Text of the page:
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Sustainable Finance Disclosure Regulation (SFDR)

The SFDR is a European regulation which introduces the requirement for consistent and transparent disclosure relating to how environmental, social and governance (ESG) risks are integrated into investment processes and how the adverse impacts that investments may have on ESG factors are considered.

This transparency across the industry will facilitate fair comparison and evaluation of financial products’ varying degrees of sustainability.

Phased implementation for affected financial market participants (FMPs) began on 10 March 2021. In order to help our clients and investors better understand the SFDR and its consequences, we have compiled a list of frequently asked questions.

Frequently asked questions

In response to the 2015 Paris Agreement on climate change, the European Union (EU) made clear commitments to transition to a low carbon sustainable economy. In support of this ambition, the European Commission (EC) has put together a Sustainable Action Plan consisting of several regulations targeting ESG goals. EU Regulation 2019/2088 on sustainability-related disclosures in the financial services sector, referred to as the ‘Sustainable Financial Disclosure Regulation’ or ‘SFDR’ is one of these.

The SFDR enforces new transparency and disclosure obligations (with a phased implementation which began on 10 March 2021) on EU firms, as well as products sold in the EU. The disclosures include information on whether an entity, as well as its products, considers sustainability risks, and if they do, how the entities and products incorporate these risks in their investment processes. Periodic reporting requirements will be enforced with a later deadline.

The SFDR aims to increase the transparency with which affected financial market participants and financial advisers integrate sustainability risks in their investment decisions and investment or insurance advice and products.

  1. It will aim to introduce a common way for asset managers to inform investors about ESG related risks.
  2. It will aim to help prevent ‘greenwashing’ – that is marketing products as having an ESG component/components when in fact ESG considerations are not substantively taken into account in the investment process.
  3. It will aim to increase comparability between sustainable financial products and investment processes across the financial markets.

The SFDR will require certain firms, including private banks, wealth managers, asset managers and advisers, to comply with new rules on disclosure regarding sustainable investments and sustainability risks.

The SFDR applies to all EU FMPs, requiring investment products marketed to the EU to be categorised as one of the following:

Article 9 Products

Products that have sustainable investment as their objective

Article 8 Products

Products that promote environmental or social characteristics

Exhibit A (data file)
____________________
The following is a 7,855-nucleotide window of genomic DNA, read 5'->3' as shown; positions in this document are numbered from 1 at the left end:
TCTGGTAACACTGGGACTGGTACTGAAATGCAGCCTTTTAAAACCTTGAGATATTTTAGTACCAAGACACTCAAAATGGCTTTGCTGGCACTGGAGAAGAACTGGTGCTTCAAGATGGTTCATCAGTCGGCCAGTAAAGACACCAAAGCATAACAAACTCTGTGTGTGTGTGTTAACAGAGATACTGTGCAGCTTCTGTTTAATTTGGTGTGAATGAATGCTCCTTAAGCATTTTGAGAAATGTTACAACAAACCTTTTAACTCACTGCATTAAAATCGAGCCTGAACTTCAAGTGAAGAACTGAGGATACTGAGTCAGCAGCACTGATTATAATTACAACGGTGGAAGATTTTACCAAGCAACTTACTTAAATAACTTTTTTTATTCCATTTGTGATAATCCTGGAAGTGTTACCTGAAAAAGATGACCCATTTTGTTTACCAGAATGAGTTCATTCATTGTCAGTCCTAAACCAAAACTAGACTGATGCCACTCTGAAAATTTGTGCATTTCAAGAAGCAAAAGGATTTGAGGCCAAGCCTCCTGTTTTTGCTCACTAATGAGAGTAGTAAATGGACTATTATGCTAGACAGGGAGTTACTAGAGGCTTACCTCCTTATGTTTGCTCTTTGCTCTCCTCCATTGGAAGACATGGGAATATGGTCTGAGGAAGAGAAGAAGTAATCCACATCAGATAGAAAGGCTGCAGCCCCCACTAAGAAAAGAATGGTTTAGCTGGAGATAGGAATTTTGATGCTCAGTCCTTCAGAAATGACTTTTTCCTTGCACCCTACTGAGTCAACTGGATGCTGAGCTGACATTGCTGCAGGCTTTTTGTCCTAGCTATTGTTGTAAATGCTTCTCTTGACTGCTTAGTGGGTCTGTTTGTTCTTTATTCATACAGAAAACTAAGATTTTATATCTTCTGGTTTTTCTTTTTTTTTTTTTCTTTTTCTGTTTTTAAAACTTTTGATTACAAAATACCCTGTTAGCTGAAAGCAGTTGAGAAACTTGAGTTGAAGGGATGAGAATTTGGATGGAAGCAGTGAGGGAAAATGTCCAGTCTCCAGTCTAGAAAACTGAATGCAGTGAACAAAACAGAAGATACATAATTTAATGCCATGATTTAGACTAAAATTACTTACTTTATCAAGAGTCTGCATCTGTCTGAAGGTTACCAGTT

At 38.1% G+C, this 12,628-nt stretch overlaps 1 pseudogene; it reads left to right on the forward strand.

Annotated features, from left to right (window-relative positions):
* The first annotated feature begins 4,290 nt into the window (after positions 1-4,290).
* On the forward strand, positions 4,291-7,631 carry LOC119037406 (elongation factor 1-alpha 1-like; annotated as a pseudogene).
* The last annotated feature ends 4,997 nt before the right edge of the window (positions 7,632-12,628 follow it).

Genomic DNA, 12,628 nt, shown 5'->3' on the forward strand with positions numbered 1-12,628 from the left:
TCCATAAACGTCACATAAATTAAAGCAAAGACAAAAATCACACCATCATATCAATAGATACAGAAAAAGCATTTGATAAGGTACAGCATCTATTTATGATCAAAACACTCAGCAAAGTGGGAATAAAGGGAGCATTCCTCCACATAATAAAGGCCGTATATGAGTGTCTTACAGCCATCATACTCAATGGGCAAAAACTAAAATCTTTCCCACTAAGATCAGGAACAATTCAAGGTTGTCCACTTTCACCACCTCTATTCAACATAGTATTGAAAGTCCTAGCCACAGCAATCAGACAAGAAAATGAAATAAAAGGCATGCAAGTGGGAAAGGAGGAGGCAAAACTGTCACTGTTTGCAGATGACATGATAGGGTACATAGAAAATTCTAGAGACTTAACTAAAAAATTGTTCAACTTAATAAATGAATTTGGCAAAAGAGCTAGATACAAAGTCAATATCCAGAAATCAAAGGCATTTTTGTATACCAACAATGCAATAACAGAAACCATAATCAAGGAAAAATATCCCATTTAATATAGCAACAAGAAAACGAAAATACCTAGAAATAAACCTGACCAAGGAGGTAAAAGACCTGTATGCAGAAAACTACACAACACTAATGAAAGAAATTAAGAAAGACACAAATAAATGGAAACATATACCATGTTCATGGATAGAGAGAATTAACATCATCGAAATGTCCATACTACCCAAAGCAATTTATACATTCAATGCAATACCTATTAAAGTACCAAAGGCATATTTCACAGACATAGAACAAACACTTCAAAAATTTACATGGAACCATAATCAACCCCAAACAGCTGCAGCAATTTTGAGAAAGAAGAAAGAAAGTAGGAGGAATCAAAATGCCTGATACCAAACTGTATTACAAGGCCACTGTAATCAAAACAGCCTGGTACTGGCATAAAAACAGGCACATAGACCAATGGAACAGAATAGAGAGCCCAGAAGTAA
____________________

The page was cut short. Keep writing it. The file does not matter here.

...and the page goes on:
Article 6 Products

Products that do not purport to promote any kind of ESG objective

These categories are decided based on the extent to which ESG or sustainability characteristics are integrated. Disclosure requirements will apply across all categories of products; however the level and type of disclosure required will depend on the classification of the product. All disclosures to an extent will need to detail how risks are incorporated in to the investment management process, as well as the likely impact on returns.

At RLAM, we think that environmental, social and governance issues are increasingly affecting asset prices. We believe that it is in the best interest of our clients for RLAM, where appropriate, to integrate these issues in our investment process with the aim of improving standards, reducing risk and enhancing returns.

However, many of our funds do not have explicit sustainable or ESG targets or objectives and therefore are categorised as ‘Article 6’ under the SDFR.

Due to Brexit, the SFDR does not directly apply in the UK. It does not apply to UK advisers (so long as those advisers are solely giving advice in the UK) and does not apply to UK domiciled funds (so long as those UK domiciled funds are not marketed in the EU).

The SFDR does however apply to our (Irish domiciled) funds. 

The SFDR will have a phased implementation from 10 March 2021.

Though the SFDR does not directly apply in the UK, it is expected that the FCA will introduce similar requirements on UK entities in the near future. If and when new regulations are imposed, RLAM will comply, delivering any requirements by the recognised deadline.

We disclose whether we consider PAIs within our investment decision making process (these are impacts of investment decisions that result in negative effects on sustainability factors).

Specifically, we provide the following information on our approach to integrating PAIs and ESG risks:

  • Information on identification
  • Description of these impacts and any action taken
  • A summary of engagement policies
  • A reference to responsible business conduct codes and internationally recognised standards for due diligence
  • We publish on our website information about our policies on the integration of sustainability risks in our investment decision making process.
  • In our remuneration policy, we include information on how the policies are consistent with the integration of risk management (which includes sustainability risks).
  • We ensure our ESG messaging across all our sales and marketing materials is consistent.